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Old English þider, an alteration (probably by analogy with hider (hither)) of earlier þæder, from Proto-Germanic *þadrē.



thither (not comparable)

  1. (chiefly literary or law, dated) To that place.
    • Bible, Genesis xix. 20
      This city is near; [] O, let me escape thither.
    • 1661, Robert Boyle, The Sceptical Chymist, page 9:
      [] Eleutherius, who thinking himself concern'd, because he brought me thither []
    • 1922, James Joyce, Ulysses Episode 12, The Cyclops:
      And there rises a shining palace whose crystal glittering roof is seen by mariners who traverse the extensive sea in barks built expressly for that purpose, and thither come all herds and fatlings and firstfruits of that land for O'Connell Fitzsimon takes toll of them, a chieftain descended from chieftains.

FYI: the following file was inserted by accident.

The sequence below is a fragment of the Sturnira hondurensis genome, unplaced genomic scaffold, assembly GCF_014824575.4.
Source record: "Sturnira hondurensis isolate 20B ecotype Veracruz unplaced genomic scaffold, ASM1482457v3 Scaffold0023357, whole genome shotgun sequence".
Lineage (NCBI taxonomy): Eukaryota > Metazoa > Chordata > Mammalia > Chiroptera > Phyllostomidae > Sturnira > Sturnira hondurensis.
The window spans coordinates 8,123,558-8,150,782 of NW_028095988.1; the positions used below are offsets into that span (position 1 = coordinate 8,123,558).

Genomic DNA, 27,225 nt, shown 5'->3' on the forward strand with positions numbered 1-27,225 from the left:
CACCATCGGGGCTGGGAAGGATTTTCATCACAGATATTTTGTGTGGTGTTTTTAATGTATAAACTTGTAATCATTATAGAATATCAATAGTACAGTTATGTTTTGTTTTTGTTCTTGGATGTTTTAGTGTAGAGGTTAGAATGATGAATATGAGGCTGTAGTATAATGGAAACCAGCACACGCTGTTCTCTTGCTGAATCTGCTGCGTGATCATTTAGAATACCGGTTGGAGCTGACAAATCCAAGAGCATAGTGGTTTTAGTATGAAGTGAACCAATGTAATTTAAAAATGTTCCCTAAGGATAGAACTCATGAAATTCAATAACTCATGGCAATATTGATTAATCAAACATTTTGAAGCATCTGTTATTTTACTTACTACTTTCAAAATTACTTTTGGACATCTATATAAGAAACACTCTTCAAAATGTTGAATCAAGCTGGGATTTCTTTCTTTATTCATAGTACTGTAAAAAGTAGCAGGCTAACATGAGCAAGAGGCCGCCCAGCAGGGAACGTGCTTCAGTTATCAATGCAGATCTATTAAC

2. (dated) To that point, end, or result.
    The argument tended thither.

Usage notes[edit]

  • Compare to the pronominal adverb "thereto" which follows the pattern of "preposition + what" or "preposition + which".

Derived terms[edit]

Related terms[edit]